Giant carapace made out of trash cans

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27 Responses to “Giant carapace made out of trash cans”

  1. Anonymous says:

    This guy’s stuff is incredible…I was at the NMAI last fall and to see the works is really awesome!

  2. V says:

    Well, that puts my couch cushion fort to shame.

  3. tomrigid says:

    It contains itself.

  4. ROSSINDETROIT says:

    This is what my nightmares look like. I was at loose ends yesterday so I decided to scrub and disinfect all of the waste baskets in our mostly summer-empty building. I should have grabbed the nearest lower ranker and assigned it. There were over 60 of them and it took 5 hours. I don’t want to see trash cans again for a while.

  5. perhapsthis says:

    I saw his stuff @ the National Museum of the American Indian. Very clever, very beautiful.

  6. lewis stoole says:

    great! douse it in oil and set it on fire. it couldn’t be more timely.

  7. BongoBen says:

    I hope this garbage can be recycled.

  8. Anonymous says:

    Why do some people have to be such haters when it comes to art?

  9. Xenu says:

    Now he just needs some red and blue garbage cans and he can get to work building a giant Mario next to it.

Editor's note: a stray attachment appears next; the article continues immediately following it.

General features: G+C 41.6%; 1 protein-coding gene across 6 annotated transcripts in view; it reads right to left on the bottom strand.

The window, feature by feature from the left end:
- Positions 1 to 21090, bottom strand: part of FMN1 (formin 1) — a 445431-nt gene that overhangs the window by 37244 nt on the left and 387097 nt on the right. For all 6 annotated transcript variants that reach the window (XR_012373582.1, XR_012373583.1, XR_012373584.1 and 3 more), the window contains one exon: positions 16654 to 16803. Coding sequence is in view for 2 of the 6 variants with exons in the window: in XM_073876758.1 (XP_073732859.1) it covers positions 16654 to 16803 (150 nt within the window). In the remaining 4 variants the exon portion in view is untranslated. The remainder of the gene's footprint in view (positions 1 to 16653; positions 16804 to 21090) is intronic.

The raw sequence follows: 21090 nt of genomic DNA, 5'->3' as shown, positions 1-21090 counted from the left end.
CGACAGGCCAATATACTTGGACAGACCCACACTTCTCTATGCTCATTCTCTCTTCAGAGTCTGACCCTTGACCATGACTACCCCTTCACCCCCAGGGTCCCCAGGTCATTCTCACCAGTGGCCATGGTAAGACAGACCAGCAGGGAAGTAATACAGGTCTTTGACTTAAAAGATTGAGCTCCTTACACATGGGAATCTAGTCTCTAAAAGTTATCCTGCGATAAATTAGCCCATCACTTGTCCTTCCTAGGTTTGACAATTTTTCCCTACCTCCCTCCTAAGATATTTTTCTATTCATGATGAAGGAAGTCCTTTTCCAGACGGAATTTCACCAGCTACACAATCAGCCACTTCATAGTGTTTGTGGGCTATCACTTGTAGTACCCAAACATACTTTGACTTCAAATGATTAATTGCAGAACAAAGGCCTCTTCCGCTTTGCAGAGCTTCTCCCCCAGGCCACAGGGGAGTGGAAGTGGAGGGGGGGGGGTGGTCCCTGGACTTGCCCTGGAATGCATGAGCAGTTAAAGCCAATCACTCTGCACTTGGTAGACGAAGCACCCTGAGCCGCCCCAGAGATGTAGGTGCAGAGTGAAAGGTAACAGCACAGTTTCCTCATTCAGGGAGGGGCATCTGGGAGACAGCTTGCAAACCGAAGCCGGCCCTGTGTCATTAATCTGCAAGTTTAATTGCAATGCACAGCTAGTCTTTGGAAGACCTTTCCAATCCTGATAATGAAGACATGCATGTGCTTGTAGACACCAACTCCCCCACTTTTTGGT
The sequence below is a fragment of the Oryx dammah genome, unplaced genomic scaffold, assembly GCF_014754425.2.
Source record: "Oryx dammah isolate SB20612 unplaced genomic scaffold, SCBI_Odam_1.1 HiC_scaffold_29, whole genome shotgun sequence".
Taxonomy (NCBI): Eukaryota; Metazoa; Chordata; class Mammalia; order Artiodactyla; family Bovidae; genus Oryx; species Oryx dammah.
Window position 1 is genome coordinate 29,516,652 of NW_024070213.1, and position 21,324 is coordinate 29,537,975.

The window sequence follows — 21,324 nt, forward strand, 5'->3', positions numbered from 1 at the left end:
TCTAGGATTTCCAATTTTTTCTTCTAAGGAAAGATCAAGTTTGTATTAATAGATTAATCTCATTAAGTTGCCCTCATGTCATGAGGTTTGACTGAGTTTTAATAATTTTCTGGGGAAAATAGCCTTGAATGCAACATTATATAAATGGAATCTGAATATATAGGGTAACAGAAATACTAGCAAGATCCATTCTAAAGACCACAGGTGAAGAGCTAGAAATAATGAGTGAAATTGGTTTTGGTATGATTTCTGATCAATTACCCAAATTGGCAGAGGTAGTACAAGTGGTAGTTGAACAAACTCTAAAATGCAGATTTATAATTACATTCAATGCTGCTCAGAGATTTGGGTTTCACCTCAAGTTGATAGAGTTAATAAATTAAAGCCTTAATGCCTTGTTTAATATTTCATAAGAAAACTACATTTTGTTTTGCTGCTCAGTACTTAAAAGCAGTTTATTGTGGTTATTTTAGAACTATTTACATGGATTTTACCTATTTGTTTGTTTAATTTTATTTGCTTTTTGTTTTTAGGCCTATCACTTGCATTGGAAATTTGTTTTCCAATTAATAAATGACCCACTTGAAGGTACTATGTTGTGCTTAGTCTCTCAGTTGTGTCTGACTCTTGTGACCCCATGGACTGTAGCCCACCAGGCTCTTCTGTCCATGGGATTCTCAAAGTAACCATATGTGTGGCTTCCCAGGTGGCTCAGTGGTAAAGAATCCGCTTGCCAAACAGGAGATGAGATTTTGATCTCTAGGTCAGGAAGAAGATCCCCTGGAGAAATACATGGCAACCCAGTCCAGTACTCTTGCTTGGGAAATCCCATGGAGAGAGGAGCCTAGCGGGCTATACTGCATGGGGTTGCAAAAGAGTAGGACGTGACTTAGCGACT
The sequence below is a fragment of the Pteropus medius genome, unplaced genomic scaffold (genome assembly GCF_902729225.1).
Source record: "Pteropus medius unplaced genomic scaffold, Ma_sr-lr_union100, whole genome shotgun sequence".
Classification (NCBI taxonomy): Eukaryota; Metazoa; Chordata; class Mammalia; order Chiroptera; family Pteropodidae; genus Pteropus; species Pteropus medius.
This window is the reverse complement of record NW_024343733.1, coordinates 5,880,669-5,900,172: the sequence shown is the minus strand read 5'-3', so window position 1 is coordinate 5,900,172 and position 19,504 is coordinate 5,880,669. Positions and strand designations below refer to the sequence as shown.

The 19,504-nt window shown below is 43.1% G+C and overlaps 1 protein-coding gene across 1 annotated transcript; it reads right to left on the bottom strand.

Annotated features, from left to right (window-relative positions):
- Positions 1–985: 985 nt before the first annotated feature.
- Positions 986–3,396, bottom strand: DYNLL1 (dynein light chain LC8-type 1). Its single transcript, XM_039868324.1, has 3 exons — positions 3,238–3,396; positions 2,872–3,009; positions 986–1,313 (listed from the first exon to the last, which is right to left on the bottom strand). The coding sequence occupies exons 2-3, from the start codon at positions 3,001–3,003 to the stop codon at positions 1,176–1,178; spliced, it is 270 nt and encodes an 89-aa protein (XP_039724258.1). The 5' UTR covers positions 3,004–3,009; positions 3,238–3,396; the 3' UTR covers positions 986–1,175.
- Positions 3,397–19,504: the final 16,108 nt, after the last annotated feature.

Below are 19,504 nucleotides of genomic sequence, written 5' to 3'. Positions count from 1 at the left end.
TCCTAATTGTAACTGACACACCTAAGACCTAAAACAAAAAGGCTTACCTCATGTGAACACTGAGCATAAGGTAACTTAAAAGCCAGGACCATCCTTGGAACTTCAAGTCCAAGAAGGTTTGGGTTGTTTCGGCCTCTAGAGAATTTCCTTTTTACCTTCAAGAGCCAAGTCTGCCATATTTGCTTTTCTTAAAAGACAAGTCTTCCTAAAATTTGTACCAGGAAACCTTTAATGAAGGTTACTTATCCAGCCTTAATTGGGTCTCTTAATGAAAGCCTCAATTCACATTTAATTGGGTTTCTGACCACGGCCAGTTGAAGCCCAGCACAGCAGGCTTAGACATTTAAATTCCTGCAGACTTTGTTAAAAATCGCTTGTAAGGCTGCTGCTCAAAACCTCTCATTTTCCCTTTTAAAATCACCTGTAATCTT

10. knoxblox says:

    This is cute and all, but the first thing I thought when I saw it was “mosquito breeding ground”.
    I hope there are holes drilled at certain points to allow for drainage if it’s going to be outside.

    • freshacconci says:

      Why would it go outside? Art that is meant to be outdoors is generally designed with that in mind. Artists don’t usually just plunk their stuff outside. Jungen has a pretty well-established career as a museum-level artist. I don’t recall if he’s ever done outdoor art though.

  11. Art says:

    Ambitious but as of the past year, this seems to be a very convenient trend in the art world.

    This trend consists of making giant “things” out of unlikely materials.

    As an example:
    The artist created a giant (fill in the blank ) using only recycled (fill in the blank).

    Trash bags, old sneakers, coffee cans, bottle caps, Styrofoam cups, bug wings, etc. are all fair game for artistic mediums. But apparently, the importance of the art work now depends entirely on the unlikely material it is composed of.

    I see no value in this contemporary and hackneyed approach. The true and intrinsic value of artwork is the concept and execution. NOT how unusual and clever the materials are.

    It’s fun and interesting but not gallery or museum worthy. IMHO.

    • freshacconci says:

      Well, Jungen’s work is about the concept and the execution, not just the materials he works with. And as far as making things out of unlikely materials being so last year, well, you’re actually about 94 years off on that:

      http://en.wikipedia.org/wiki/Readymades_of_Marcel_Duchamp